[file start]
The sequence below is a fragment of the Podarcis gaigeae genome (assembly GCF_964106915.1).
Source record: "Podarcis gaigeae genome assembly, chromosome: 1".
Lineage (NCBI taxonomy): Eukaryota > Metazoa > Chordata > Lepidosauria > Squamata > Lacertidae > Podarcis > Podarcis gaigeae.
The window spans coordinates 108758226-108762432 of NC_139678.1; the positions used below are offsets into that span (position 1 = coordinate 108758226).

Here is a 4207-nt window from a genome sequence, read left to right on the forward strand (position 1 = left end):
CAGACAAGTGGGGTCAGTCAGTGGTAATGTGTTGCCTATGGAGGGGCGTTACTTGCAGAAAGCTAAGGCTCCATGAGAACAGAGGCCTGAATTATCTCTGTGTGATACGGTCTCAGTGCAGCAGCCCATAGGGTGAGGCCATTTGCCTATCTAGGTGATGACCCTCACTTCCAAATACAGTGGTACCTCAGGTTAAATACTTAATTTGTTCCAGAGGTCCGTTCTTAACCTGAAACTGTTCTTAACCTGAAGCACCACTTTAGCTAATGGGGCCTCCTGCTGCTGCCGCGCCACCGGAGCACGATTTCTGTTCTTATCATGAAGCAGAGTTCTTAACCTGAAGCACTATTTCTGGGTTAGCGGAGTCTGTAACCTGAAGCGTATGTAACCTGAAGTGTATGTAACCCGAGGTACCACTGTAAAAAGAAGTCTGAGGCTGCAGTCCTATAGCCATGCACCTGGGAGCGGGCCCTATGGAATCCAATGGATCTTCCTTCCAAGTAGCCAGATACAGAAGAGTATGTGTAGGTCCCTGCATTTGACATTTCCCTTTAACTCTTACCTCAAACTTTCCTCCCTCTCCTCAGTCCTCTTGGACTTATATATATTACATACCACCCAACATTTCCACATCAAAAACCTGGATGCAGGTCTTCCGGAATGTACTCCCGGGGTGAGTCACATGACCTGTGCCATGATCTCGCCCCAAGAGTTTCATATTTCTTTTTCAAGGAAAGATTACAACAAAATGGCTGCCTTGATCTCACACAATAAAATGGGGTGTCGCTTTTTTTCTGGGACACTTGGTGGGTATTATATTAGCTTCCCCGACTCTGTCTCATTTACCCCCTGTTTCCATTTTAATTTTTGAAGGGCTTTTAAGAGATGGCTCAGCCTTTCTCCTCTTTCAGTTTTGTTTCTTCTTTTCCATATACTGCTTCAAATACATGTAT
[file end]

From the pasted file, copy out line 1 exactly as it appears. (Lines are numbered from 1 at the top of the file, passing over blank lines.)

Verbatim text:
The sequence below is a fragment of the Podarcis gaigeae genome (assembly GCF_964106915.1).